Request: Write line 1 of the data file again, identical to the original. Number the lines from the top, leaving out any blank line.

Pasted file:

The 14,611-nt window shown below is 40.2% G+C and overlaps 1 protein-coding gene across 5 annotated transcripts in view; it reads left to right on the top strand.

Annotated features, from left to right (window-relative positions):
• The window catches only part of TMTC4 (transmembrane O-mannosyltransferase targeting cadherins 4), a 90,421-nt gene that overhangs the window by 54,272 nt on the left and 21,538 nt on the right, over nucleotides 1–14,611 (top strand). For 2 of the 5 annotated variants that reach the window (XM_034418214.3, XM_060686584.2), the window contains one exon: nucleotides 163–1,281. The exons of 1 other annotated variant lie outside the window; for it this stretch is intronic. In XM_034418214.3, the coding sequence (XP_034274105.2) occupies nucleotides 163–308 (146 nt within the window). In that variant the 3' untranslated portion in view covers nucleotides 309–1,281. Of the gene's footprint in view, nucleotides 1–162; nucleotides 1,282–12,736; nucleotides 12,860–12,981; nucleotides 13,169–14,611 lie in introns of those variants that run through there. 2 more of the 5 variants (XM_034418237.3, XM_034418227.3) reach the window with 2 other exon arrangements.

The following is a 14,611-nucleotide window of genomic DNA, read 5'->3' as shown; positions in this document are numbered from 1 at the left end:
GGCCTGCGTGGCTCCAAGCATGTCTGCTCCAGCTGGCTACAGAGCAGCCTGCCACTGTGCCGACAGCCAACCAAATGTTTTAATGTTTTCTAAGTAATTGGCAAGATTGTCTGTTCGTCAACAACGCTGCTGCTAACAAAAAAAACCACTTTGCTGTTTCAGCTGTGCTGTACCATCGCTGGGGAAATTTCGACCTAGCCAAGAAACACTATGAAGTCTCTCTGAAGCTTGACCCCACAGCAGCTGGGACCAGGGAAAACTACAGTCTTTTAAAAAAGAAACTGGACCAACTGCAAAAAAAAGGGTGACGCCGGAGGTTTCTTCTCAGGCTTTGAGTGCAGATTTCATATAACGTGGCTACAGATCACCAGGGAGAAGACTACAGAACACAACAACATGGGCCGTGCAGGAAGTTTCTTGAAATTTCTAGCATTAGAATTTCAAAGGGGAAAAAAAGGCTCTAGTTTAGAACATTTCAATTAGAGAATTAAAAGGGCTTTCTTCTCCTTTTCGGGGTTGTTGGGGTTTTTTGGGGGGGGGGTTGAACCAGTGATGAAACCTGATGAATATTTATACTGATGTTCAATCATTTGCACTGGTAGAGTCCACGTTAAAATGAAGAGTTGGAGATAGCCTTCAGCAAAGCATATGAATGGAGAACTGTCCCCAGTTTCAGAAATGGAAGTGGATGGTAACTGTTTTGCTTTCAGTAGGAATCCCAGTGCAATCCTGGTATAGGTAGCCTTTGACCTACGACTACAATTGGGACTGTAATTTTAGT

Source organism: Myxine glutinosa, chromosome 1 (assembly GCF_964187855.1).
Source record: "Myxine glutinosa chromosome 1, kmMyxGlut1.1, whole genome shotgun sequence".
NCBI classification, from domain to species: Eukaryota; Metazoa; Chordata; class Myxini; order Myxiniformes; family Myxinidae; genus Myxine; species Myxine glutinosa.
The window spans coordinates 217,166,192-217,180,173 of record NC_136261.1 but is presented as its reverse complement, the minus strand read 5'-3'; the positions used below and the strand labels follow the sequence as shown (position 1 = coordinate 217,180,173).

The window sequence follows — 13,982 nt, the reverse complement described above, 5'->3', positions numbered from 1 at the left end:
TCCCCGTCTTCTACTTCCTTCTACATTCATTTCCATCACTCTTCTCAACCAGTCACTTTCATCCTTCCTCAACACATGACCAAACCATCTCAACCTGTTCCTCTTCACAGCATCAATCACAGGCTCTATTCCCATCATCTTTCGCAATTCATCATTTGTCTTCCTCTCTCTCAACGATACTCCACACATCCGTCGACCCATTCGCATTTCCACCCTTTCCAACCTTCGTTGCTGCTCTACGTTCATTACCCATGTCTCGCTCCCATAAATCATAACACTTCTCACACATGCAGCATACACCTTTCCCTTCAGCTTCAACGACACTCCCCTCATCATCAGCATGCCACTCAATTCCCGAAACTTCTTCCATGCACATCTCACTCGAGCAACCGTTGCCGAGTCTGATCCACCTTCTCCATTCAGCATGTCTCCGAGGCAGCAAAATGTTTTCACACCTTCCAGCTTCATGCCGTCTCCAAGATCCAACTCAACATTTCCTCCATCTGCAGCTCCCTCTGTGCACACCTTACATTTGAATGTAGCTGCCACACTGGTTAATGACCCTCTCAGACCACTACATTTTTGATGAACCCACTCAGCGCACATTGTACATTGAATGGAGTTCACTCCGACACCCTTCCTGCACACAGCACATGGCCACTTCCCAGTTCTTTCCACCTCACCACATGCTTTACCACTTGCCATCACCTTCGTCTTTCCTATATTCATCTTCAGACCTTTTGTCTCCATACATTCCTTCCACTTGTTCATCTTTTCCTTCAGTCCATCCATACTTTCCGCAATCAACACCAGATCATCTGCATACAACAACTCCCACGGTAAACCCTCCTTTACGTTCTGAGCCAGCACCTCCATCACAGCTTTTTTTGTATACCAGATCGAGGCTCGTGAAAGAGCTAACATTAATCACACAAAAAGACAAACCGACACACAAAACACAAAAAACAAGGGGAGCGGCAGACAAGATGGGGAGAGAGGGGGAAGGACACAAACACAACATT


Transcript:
The 14,611-nt window shown below is 40.2% G+C and overlaps 1 protein-coding gene across 5 annotated transcripts in view; it reads left to right on the top strand.